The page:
Strengthening family resilience during accompanied humanitarian assignments
MetadataShow full item record
This qualitative study identifies the dominant challenges faced by accompanying families in the humanitarian INGO sector and proposes recommendations that organisations and families can implement to promote greater family resilience. An under-researched population, the study advocates for greater acknowledgement and supports for expatriate humanitarian families in recognition of the significant impact they have on employee performance, retention, and organisational commitment. A model of factors influencing humanitarian expatriate family adjustment and enhanced resilience is also proposed.
Showing items related by title, author, creator and subject.
Alcohol, tobacco and other drug concerns of newly arrived 'CaLD' (culturally and linguistically diverse) women in PerthLee, Susan Kaye (2008)Womens Health Services (WHS) in Perth provides medical services, counselling, information, community talks and workshops, referral, and outreach to women in Western Australia. WHS works with women from over sixty different ...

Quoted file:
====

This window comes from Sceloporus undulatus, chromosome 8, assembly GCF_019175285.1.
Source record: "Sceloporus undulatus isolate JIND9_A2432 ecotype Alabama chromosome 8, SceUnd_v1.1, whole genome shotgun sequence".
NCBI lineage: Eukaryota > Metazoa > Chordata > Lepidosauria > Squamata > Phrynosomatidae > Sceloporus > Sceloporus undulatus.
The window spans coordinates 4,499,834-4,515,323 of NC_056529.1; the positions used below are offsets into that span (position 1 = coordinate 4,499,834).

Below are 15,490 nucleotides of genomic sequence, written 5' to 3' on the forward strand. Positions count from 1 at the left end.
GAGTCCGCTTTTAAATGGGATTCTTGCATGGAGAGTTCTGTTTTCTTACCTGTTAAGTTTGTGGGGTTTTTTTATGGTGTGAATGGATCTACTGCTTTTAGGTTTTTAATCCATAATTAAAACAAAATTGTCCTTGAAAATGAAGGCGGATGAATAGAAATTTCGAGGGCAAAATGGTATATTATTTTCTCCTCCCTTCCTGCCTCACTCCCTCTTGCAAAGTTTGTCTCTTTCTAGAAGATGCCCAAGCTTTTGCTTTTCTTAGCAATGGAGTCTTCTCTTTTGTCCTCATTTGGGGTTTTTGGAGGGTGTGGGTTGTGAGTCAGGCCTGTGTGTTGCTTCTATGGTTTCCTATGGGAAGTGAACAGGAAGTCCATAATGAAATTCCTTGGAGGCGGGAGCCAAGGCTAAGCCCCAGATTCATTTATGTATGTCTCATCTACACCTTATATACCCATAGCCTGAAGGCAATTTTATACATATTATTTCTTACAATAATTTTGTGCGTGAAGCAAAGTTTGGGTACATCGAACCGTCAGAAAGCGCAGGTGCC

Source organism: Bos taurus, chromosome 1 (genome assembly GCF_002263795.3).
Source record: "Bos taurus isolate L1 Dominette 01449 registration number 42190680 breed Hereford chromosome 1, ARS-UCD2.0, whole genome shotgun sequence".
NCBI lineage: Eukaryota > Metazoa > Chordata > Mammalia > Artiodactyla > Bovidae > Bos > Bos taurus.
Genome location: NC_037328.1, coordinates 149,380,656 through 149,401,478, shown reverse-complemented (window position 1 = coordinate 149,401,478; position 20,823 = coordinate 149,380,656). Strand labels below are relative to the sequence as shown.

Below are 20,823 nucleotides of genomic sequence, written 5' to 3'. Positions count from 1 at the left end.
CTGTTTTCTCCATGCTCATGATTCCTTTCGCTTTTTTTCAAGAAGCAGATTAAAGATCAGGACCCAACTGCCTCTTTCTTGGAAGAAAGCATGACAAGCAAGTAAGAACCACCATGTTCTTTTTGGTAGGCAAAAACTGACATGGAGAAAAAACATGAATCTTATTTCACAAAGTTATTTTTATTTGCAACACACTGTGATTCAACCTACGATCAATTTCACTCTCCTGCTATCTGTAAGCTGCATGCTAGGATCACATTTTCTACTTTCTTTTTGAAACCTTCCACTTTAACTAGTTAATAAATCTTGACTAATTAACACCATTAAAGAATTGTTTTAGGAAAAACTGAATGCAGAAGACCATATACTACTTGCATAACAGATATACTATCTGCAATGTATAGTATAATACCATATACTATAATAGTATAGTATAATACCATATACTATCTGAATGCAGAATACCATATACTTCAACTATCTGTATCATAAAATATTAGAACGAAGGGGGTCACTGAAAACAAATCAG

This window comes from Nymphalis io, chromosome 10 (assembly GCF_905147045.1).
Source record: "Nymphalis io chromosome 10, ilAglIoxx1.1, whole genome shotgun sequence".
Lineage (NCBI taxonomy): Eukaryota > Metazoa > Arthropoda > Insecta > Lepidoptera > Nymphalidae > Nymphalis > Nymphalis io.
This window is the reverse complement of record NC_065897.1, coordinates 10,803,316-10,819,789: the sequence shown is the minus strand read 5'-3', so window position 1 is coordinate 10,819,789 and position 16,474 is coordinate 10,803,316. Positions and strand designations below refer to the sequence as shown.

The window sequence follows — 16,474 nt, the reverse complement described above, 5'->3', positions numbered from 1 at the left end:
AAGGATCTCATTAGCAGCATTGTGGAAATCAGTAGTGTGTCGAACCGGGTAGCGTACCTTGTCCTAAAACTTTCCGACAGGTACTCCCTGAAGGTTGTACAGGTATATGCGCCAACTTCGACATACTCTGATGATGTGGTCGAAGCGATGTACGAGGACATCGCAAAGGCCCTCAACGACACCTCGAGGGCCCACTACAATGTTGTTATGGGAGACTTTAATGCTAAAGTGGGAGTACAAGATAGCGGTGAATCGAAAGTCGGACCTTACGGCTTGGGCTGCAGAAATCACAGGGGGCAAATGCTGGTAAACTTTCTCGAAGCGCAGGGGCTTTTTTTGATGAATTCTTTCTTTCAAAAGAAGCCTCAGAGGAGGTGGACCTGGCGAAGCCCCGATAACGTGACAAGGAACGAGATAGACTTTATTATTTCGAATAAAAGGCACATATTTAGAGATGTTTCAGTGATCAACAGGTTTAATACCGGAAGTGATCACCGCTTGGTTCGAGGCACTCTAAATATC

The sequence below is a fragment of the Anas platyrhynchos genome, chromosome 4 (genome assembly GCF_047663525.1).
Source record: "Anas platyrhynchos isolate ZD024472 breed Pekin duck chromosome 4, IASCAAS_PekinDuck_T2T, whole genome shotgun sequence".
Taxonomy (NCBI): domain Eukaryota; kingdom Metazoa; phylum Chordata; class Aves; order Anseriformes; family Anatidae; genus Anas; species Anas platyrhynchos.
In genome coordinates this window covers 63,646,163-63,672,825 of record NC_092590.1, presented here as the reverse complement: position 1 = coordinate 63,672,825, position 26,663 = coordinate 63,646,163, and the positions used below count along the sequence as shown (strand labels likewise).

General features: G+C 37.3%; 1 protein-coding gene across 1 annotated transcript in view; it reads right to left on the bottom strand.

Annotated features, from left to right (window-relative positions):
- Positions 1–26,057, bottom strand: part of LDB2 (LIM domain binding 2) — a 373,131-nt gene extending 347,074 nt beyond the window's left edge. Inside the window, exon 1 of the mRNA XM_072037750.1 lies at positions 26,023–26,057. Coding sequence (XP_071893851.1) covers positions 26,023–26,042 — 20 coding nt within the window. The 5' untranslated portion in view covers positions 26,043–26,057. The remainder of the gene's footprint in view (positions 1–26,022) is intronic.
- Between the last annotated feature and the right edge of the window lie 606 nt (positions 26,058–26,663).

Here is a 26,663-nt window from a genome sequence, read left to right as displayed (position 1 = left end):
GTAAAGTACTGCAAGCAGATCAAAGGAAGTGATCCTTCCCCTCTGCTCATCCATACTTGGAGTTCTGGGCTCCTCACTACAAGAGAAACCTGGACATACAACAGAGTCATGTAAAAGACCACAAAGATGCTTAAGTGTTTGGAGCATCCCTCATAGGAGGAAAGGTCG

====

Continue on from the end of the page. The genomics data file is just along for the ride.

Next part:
Beyond Hijrah (هِجْرَة ): perspectives on resettlement, health and quality of life for Afghan and Kurdish refugees in Christchurch and PerthSulaiman-Hill, Cheryl M. R. (2012)Worldwide, conflict situations and the resultant number of refugees continue to increase, with over 43 million recorded at the end of 2009. Nearly half of those currently under the protection of the United Nations High ...
Fozdar, F.; Hartley, Lisa (2013)Safe, appropriate housing is vital for the successful settlement of refugees, since establishing a home is part of the process of redeveloping a sense of ontological security. However humanitarian entrants in Australia ...